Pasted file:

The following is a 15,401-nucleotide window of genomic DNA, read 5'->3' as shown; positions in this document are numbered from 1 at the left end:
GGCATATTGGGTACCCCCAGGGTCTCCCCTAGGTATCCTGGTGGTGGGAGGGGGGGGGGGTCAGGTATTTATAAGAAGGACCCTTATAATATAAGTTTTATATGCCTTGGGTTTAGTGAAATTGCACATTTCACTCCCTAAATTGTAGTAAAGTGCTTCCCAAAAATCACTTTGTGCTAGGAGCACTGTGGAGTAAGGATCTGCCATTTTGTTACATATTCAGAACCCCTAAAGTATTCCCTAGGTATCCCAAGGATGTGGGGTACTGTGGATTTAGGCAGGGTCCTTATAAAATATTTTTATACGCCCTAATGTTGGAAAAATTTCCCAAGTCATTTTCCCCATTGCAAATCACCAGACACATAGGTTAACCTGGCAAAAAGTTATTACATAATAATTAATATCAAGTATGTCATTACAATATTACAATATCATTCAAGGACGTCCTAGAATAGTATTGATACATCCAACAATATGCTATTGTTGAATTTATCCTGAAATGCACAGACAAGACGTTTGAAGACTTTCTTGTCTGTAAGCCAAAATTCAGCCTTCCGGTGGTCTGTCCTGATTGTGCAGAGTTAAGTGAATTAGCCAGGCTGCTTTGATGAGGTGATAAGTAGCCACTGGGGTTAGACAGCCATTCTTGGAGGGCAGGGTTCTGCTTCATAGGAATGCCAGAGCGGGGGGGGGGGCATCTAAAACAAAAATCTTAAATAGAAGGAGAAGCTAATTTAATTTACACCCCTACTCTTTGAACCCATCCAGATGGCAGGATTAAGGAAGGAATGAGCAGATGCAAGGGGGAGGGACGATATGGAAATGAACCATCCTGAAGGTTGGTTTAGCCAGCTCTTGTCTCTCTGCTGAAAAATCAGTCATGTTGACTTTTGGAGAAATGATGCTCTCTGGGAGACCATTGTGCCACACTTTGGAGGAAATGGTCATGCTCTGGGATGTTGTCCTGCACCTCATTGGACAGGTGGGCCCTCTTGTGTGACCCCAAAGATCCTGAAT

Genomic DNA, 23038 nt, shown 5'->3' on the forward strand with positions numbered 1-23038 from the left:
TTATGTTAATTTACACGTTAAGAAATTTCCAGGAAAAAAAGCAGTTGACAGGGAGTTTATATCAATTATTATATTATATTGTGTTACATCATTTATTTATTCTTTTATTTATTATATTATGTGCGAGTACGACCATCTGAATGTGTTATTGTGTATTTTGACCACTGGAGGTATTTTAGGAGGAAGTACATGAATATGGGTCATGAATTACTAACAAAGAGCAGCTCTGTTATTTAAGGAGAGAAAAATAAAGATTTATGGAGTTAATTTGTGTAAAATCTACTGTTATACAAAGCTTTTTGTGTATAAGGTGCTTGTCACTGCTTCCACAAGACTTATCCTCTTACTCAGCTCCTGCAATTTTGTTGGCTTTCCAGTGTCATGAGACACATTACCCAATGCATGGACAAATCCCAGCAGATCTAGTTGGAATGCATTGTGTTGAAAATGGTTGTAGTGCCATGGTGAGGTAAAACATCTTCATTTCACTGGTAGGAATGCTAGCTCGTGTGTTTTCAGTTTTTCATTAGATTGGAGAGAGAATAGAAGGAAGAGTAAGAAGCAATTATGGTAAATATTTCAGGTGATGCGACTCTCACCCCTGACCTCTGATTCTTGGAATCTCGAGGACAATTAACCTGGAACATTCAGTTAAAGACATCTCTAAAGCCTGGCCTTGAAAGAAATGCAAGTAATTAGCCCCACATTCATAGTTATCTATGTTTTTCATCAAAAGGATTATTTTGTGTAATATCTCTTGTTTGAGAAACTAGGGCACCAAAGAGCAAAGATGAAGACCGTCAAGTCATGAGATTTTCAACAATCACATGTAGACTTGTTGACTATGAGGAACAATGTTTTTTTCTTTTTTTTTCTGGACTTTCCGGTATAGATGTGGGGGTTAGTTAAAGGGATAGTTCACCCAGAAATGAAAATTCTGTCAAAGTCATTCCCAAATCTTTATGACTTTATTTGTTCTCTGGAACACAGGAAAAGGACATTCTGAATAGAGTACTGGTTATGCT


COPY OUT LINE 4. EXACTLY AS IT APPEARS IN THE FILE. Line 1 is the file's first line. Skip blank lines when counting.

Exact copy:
TTATGTTAATTTACACGTTAAGAAATTTCCAGGAAAAAAAGCAGTTGACAGGGAGTTTATATCAATTATTATATTATATTGTGTTACATCATTTATTTATTCTTTTATTTATTATATTATGTGCGAGTACGACCATCTGAATGTGTTATTGTGTATTTTGACCACTGGAGGTATTTTAGGAGGAAGTACATGAATATGGGTCATGAATTACTAACAAAGAGCAGCTCTGTTATTTAAGGAGAGAAAAATAAAGATTTATGGAGTTAATTTGTGTAAAATCTACTGTTATACAAAGCTTTTTGTGTATAAGGTGCTTGTCACTGCTTCCACAAGACTTATCCTCTTACTCAGCTCCTGCAATTTTGTTGGCTTTCCAGTGTCATGAGACACATTACCCAATGCATGGACAAATCCCAGCAGATCTAGTTGGAATGCATTGTGTTGAAAATGGTTGTAGTGCCATGGTGAGGTAAAACATCTTCATTTCACTGGTAGGAATGCTAGCTCGTGTGTTTTCAGTTTTTCATTAGATTGGAGAGAGAATAGAAGGAAGAGTAAGAAGCAATTATGGTAAATATTTCAGGTGATGCGACTCTCACCCCTGACCTCTGATTCTTGGAATCTCGAGGACAATTAACCTGGAACATTCAGTTAAAGACATCTCTAAAGCCTGGCCTTGAAAGAAATGCAAGTAATTAGCCCCACATTCATAGTTATCTATGTTTTTCATCAAAAGGATTATTTTGTGTAATATCTCTTGTTTGAGAAACTAGGGCACCAAAGAGCAAAGATGAAGACCGTCAAGTCATGAGATTTTCAACAATCACATGTAGACTTGTTGACTATGAGGAACAATGTTTTTTTCTTTTTTTTTCTGGACTTTCCGGTATAGATGTGGGGGTTAGTTAAAGGGATAGTTCACCCAGAAATGAAAATTCTGTCAAAGTCATTCCCAAATCTTTATGACTTTATTTGTTCTCTGGAACACAGGAAAAGGACATTCTGAATAGAGTACTGGTTATGCT